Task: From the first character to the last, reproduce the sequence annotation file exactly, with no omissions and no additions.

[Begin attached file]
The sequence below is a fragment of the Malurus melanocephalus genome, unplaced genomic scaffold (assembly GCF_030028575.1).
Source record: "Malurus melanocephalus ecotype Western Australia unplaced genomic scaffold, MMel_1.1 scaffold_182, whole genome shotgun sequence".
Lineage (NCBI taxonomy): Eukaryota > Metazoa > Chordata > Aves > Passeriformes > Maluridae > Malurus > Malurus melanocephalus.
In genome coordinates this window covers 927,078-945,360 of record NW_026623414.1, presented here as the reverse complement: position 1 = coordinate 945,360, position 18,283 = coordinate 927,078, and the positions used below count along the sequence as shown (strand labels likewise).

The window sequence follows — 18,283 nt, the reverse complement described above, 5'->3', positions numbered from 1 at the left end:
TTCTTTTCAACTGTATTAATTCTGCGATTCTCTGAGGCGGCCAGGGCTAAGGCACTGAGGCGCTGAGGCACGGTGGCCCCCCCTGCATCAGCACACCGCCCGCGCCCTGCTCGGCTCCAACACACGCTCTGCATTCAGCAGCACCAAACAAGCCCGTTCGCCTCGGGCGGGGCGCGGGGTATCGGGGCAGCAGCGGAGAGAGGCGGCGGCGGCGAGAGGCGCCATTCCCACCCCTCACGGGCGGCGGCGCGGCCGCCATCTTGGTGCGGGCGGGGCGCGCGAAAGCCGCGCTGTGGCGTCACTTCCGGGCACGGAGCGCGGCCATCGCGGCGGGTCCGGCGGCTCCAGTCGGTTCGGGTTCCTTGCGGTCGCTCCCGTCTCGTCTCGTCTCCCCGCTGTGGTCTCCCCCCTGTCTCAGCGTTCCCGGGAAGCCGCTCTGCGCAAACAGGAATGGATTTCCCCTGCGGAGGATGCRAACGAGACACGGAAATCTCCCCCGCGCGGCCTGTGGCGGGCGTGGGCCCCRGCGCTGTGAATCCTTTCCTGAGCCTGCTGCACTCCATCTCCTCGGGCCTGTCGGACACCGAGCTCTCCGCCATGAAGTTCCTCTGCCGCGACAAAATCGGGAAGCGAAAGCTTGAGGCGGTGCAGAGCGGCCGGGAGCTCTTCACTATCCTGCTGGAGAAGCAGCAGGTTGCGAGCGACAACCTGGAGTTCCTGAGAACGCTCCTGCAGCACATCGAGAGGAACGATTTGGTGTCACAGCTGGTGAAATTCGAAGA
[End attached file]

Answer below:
The sequence below is a fragment of the Malurus melanocephalus genome, unplaced genomic scaffold (assembly GCF_030028575.1).
Source record: "Malurus melanocephalus ecotype Western Australia unplaced genomic scaffold, MMel_1.1 scaffold_182, whole genome shotgun sequence".
Lineage (NCBI taxonomy): Eukaryota > Metazoa > Chordata > Aves > Passeriformes > Maluridae > Malurus > Malurus melanocephalus.
In genome coordinates this window covers 927,078-945,360 of record NW_026623414.1, presented here as the reverse complement: position 1 = coordinate 945,360, position 18,283 = coordinate 927,078, and the positions used below count along the sequence as shown (strand labels likewise).

The window sequence follows — 18,283 nt, the reverse complement described above, 5'->3', positions numbered from 1 at the left end:
TTCTTTTCAACTGTATTAATTCTGCGATTCTCTGAGGCGGCCAGGGCTAAGGCACTGAGGCGCTGAGGCACGGTGGCCCCCCCTGCATCAGCACACCGCCCGCGCCCTGCTCGGCTCCAACACACGCTCTGCATTCAGCAGCACCAAACAAGCCCGTTCGCCTCGGGCGGGGCGCGGGGTATCGGGGCAGCAGCGGAGAGAGGCGGCGGCGGCGAGAGGCGCCATTCCCACCCCTCACGGGCGGCGGCGCGGCCGCCATCTTGGTGCGGGCGGGGCGCGCGAAAGCCGCGCTGTGGCGTCACTTCCGGGCACGGAGCGCGGCCATCGCGGCGGGTCCGGCGGCTCCAGTCGGTTCGGGTTCCTTGCGGTCGCTCCCGTCTCGTCTCGTCTCCCCGCTGTGGTCTCCCCCCTGTCTCAGCGTTCCCGGGAAGCCGCTCTGCGCAAACAGGAATGGATTTCCCCTGCGGAGGATGCRAACGAGACACGGAAATCTCCCCCGCGCGGCCTGTGGCGGGCGTGGGCCCCRGCGCTGTGAATCCTTTCCTGAGCCTGCTGCACTCCATCTCCTCGGGCCTGTCGGACACCGAGCTCTCCGCCATGAAGTTCCTCTGCCGCGACAAAATCGGGAAGCGAAAGCTTGAGGCGGTGCAGAGCGGCCGGGAGCTCTTCACTATCCTGCTGGAGAAGCAGCAGGTTGCGAGCGACAACCTGGAGTTCCTGAGAACGCTCCTGCAGCACATCGAGAGGAACGATTTGGTGTCACAGCTGGTGAAATTCGAAGA